Last week, the Tickell review of open access in the United Kingdom was published. There are no unwelcome nasty surprises in the review and, in fact, there are a number of extremely progressive elements, most notably the formation of a monographs sub-committee to address this increasingly important area of practice.
One of the elements that struck me in the review, though, is that the very first of the recommendations is to “[e]ncourage universities to sign-up to the San Francisco Declaration on Research [Assessment]” (DORA). The number one recommendation of DORA is: “[d]o not use journal-based metrics […] as a surrogate measure of the quality of individual research articles, to assess an individual[…]’s contributions, or in hiring, promotion, or funding decisions.”
The reasons for this are many but for me there are several key rationales behind it:
Every “top” journal has published dud work and any good researcher can choose to publish elsewhere. By giving a list of journals or by ranking journals, we encourage people to ignore the specificity of work while also reifying the status of a “top” journal, even when we are unable to vouch for the anonymous peer community behind each article (we are merging a heterogeneous set of individuals and their expertise into a homogeneous journal title).
This reification also fixes economic hierarchies of publishing. Being on an accredited list means that those publishers will fare well as scholars will feel they must submit to such venues. This makes it harder for young journals – even those with credible peer-review practices – to break in and contributes to the rise of monopolistic publishers.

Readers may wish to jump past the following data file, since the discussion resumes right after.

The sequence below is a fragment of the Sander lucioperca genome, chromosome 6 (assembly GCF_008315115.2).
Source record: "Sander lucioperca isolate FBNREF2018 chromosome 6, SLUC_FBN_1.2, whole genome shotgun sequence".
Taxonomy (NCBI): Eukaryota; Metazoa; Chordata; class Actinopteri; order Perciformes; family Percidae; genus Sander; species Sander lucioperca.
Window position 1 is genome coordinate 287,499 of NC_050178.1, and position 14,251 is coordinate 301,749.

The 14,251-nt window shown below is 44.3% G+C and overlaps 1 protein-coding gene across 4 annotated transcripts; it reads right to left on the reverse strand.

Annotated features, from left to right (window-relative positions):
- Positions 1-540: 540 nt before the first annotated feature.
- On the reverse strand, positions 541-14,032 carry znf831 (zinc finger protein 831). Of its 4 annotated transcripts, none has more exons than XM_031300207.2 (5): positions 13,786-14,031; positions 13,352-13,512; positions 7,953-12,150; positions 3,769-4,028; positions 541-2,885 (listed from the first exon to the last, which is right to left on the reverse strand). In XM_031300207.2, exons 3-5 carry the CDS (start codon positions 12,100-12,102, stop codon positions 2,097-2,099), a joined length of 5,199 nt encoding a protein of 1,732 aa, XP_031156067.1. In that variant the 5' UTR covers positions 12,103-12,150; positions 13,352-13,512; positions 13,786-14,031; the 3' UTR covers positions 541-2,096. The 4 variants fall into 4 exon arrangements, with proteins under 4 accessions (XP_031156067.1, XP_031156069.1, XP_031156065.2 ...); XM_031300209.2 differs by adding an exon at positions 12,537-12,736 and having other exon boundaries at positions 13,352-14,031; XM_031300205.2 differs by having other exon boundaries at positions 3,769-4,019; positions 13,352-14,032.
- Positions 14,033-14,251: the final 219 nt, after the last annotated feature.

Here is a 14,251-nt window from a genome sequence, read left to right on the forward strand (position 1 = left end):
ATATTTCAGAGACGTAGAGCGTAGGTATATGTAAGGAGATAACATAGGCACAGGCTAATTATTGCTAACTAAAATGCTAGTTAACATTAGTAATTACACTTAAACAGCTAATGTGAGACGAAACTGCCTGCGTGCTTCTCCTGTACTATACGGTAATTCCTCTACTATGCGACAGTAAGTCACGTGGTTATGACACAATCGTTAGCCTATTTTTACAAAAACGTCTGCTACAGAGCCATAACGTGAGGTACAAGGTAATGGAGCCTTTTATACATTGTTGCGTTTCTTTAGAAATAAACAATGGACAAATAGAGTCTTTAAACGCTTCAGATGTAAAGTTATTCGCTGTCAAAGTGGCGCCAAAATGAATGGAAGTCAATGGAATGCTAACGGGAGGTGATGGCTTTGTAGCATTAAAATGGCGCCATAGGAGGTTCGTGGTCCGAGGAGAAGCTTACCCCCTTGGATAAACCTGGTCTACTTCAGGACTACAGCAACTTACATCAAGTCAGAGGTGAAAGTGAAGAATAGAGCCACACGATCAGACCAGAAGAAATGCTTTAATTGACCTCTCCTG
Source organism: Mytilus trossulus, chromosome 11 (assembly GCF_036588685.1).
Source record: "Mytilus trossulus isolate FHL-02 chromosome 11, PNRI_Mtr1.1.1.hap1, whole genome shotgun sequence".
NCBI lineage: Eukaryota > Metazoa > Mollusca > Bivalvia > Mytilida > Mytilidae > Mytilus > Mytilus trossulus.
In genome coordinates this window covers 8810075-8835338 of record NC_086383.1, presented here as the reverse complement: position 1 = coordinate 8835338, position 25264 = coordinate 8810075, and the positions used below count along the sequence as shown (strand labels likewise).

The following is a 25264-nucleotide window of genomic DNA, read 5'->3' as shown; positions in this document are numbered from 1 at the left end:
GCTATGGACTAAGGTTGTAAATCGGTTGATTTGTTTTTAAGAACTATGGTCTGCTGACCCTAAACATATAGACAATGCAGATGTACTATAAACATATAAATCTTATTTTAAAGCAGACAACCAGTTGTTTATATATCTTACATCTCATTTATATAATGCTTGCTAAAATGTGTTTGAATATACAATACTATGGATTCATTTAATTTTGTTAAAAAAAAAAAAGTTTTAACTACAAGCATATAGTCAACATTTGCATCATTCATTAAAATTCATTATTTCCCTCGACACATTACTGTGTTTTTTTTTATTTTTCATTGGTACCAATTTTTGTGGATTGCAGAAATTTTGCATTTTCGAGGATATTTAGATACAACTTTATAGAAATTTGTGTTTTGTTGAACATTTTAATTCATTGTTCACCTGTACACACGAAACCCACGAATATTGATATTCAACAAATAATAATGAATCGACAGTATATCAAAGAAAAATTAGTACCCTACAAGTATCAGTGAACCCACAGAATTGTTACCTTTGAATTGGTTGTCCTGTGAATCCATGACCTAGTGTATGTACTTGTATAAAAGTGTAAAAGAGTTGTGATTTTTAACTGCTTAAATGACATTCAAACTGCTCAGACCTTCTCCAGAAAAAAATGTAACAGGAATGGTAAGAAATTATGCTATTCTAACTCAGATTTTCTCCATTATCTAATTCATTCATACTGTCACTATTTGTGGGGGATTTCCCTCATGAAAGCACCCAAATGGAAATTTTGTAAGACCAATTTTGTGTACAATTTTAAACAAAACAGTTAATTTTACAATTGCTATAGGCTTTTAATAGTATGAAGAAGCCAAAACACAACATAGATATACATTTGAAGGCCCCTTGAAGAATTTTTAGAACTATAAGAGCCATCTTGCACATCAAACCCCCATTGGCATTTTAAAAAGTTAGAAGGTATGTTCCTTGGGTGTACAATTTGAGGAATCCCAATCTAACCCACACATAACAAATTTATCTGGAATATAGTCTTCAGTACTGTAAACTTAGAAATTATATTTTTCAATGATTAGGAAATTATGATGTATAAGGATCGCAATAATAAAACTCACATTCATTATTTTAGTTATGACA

It actually restricts academic freedom in where to publish when we give lists like this, even if not ranked. Young scholars will have little choice – if they wish to be evaluated – but to go to these venues.
And this all comes about because we do, collectively as academics, want to be evaluated. Whatever anyone says – and regardless of how brilliantly kind people are as individuals – academia is hierarchical. We may wish for a world where this wasn’t necessary but, in the world that exists, those wanting posts and promotion want their outputs to be recognised for this, not just for disseminating knowledge. Dissemination and assessment.
In my view, the culture that DORA aims to challenge is one situated in the area of labour time for readers. (I have been deeply influenced in my thinking here by Geoff Bilder.) People seek proxies for quality because they have insufficient time to read everything. So finding short-hands seems a tidy way in which we can accelerate this process. If we have 200 CVs before us on a hiring panel, do we read the work of absolutely everyone who applied? We surely should and we should not be doing a checkbox exercise for publication venue and for publication type. Undoubtedly, when labour time is short, though, panels fall back on such practices.
What we should be doing, however, is using our critical faculties to evaluate beyond the frame of publication, even if this is difficult in current labour climates. We need to explicitly state that legitimate and high-quality publications should be rewarded wherever they are found and within whichever communities and practices that can produce those publications. We can reward communities (journals) and practices (types of peer review) that contribute towards good work. But doing so at the expense of allowing people the freedom to create new communities and new practices through the soft-power exercise of scarcity-finance, mediated by hiring and promotion panels, stifles the academic world.